Thursday, February 7, 2013

Middle School Science Freebie

Okay folks, I must admit, I'm just a little out of my comfort zone here.  I don't have any experience with middle-schoolers.  I was asked to write a content-area literacy lesson for this age roup for my foundations of literacy class.  So, here is the result!  It asks students to make connections between their own knowledge, other texts, and a digital article from Time for Kids magazine.  And, there's a little science at its core.  The article touts the amazement of finding a complete, dead whale whose species had only appeared as bone fragments in the past.  I wanted students to connect this discovery of a current species to the inferences that scientists make about dinosaurs and other fossil evidence.  At the end, there's an extended writing activity where students make inferences about an animal skeleton image before seeing the picture of the actual animal, which is an African lion.  For those of you that teach at the secondary level, or even upper elementary, feel free to try it out and let me know what worked, and what didn't.  Please also let me know if the images aren't present, and I will Email them to you. 


Sunday, February 3, 2013

 For today's Cyber Monday post, I thought I'd share Carol Hurst's Children's Literature Site.  There are synopses and reviews of thousands of children's books as well as ideas for classroom discussions and post-reading activities.  I have found this resource especially helpful because I've been looking for nonfiction books to use in the primary grades.  The Common Core Standards encourage us to provide children a more even balance between fiction and nonfiction texts.  The earlier children are introduced to nonfiction at appropriate reading levels, the less intimidting nonfiction will be as they grow as readers.  But there is also plenty of great fiction to be found here too, along with a free newsletter. 

 Happy teaching!  Enjoy!

Friday, February 1, 2013

February Currently

Okay folks, it's time once again to link up with Farley at Oh boy! 4th Grade!  She always has such cool stuff going on over there.  Here's my Currently.

I'm still feeling a little behind, but I'm slowly catching up.  I just can't believe it's February, and the school year is like more than half over!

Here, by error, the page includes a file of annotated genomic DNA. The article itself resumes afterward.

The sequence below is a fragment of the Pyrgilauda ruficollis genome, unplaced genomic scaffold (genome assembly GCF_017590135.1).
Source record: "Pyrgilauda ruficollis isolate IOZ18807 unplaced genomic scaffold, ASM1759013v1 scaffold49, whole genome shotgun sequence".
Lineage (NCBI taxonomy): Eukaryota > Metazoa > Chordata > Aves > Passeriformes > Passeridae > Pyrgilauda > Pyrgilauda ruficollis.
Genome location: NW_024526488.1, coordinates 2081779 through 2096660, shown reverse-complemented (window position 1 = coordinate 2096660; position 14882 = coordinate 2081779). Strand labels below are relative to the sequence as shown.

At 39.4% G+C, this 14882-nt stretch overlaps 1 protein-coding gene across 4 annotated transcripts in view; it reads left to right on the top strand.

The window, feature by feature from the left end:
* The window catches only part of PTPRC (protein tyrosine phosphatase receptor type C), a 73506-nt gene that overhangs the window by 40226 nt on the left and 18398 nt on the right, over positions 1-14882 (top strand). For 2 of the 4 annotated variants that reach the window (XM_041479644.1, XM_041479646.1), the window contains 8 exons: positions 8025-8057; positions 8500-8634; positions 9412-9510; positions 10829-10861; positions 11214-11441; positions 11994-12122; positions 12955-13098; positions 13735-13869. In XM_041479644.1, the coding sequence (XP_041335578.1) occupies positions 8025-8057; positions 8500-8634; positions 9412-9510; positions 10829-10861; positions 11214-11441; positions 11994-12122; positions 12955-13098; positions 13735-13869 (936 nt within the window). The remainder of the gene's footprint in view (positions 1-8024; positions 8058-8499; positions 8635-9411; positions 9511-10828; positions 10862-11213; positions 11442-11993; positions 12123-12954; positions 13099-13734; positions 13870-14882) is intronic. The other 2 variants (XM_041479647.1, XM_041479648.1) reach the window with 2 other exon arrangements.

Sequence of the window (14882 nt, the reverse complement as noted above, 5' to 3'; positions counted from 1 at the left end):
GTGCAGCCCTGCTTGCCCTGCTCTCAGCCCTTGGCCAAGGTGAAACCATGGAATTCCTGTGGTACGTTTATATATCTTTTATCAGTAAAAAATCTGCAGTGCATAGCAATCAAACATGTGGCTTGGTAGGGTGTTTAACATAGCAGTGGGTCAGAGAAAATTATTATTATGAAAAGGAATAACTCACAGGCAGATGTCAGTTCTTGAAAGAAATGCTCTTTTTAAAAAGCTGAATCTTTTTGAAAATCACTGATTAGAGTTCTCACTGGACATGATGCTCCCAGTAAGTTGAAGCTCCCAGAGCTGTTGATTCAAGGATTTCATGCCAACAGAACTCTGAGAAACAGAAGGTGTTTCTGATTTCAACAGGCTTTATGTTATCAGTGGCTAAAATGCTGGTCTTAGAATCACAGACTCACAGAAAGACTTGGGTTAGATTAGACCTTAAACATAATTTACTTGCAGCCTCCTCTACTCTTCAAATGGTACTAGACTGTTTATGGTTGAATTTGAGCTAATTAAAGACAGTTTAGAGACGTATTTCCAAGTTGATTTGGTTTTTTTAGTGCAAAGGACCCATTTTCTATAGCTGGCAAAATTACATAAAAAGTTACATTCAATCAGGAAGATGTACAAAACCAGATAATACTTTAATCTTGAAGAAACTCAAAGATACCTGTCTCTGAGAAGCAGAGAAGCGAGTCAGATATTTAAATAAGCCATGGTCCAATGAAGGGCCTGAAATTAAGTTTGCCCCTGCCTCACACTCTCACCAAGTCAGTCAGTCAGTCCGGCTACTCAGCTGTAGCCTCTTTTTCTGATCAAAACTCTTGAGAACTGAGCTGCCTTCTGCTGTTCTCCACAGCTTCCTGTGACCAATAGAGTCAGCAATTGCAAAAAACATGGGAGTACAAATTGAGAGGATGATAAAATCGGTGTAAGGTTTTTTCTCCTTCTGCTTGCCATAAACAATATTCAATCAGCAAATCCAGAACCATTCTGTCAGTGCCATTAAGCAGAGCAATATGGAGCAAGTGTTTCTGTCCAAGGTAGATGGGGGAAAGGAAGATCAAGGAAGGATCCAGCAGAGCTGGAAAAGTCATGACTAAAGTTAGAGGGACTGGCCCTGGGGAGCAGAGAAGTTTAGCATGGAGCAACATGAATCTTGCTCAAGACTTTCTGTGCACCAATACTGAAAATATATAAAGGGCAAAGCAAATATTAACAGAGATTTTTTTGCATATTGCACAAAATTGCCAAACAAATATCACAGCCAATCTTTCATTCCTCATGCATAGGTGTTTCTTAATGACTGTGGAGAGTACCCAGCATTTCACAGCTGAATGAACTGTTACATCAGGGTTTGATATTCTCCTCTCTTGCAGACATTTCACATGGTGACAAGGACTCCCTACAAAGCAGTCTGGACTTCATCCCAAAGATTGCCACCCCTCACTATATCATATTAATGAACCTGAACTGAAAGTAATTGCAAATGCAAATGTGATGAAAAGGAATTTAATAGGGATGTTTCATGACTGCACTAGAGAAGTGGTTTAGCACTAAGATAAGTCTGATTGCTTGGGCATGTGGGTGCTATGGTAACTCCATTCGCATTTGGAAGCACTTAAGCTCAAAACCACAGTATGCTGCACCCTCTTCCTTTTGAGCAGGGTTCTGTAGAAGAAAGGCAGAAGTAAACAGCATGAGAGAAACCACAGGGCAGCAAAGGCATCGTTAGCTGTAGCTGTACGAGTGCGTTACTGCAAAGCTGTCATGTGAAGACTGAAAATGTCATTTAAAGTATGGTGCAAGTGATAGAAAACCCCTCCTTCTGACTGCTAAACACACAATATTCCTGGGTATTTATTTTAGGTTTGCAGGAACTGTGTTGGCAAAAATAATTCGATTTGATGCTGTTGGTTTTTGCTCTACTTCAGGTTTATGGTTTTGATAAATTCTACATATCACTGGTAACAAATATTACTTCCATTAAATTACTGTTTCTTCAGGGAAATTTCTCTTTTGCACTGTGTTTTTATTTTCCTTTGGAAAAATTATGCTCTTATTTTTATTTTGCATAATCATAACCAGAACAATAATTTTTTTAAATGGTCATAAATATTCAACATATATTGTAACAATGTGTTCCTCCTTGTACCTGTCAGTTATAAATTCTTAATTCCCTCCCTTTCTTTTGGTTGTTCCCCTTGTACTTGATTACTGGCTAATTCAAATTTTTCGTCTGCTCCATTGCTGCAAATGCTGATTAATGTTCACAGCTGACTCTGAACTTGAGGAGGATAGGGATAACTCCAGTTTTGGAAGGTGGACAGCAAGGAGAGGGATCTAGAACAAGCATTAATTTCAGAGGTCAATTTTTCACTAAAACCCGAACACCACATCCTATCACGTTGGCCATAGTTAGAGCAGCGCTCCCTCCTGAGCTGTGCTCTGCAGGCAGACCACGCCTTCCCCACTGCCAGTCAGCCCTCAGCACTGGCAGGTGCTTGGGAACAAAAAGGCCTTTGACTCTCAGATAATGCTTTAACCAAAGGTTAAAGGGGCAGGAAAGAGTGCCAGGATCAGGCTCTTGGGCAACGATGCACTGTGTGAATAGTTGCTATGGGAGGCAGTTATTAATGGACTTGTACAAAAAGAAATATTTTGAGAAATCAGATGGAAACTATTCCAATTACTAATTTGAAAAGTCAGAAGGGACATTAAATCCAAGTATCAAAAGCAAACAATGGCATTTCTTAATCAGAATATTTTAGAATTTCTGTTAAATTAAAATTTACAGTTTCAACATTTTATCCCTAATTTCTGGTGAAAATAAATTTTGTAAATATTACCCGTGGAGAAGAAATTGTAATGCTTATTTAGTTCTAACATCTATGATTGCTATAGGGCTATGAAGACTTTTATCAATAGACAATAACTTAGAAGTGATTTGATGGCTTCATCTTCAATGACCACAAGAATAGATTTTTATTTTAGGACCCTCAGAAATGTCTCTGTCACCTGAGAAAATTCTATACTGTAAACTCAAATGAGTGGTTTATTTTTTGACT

Saturday, January 26, 2013

Dynamic Characters freebie

This week, my fourth-grader and I have been exploring a few books by Particia Polacco, especially Chicken Sunday and Babushka Baba Yaga.  Both of these books demonstrate a theme of acceptance and looking beyond prejudice.  Both have characters whose attitudes change over the course of the story.  That's why I created this Dynamic Characters Chart  Sorry it's rather plain, not all full of cute-ness ;(  Oh well, one day I'll have the cute-ness factor figured out.

This comes just in time to link up with All Things Upper Elementary for the Free For All Linky Party!

Hop on over and get yourselves some freebies that everyone is so kind to share.

Happy teaching!

Saturday, January 19, 2013

Predict-o-Gram Freebie

This week, I learned a new word study strategy from my Foundations of Reading class.  It's called Predict-o-Gram.  The idea is that when a handful of familiar and unfamiliar words are presented to students, they predict where they will appear in the book to be read.  This helps students to think about the context.  I made a little freebie to demonstrate this strategy Here  (Does anybody know how to link to the document with the image??)

Steps for using this strategy:
1.  Decide on 6 - 10 words from the book, which are important to the understanding of the text.
2.  Show them to students, and use them in context.  (You could have students turn-and-talk to use them in sentences with a partner).
3.  Have students predict whether the words will be used to describe the characters, the setting, the problem or the solution, and place them on this recording sheet. 
4.  Adfter reading, confirm if predictions were correct. 

This could either be used in a large-group mini-lesson, or in small-group guided reading. 

Note:  Some of this information was paraphrased from Figure 8.11 on P. 262 of Nettles (2006) Comprehensive Literacy Instruction.  Enjoy!

Monday, January 14, 2013

Cyber Monday... I'm back!

Hello again, I have been neglecting my posts just trying to get caught up after the holidays.  I am in my second semester of graduate school, taking two courses; one covers the Florida accomplished practices, or FEAPs, and the other covers the foundations of teaching reading.  In discussions with my classmates, I ran across this great resource from The Los Angeles Office of Education  This is a varied list of phonemic awareness assessments for primary students.  I would suggest using these as formative assessments to be used for forming groups and planning systematic instruction.  There are detailed instructions for administering each, and some even have video demonstrations!  Best of all, it looks like they don't take very long, and we can frame them as games!  YAY! ;)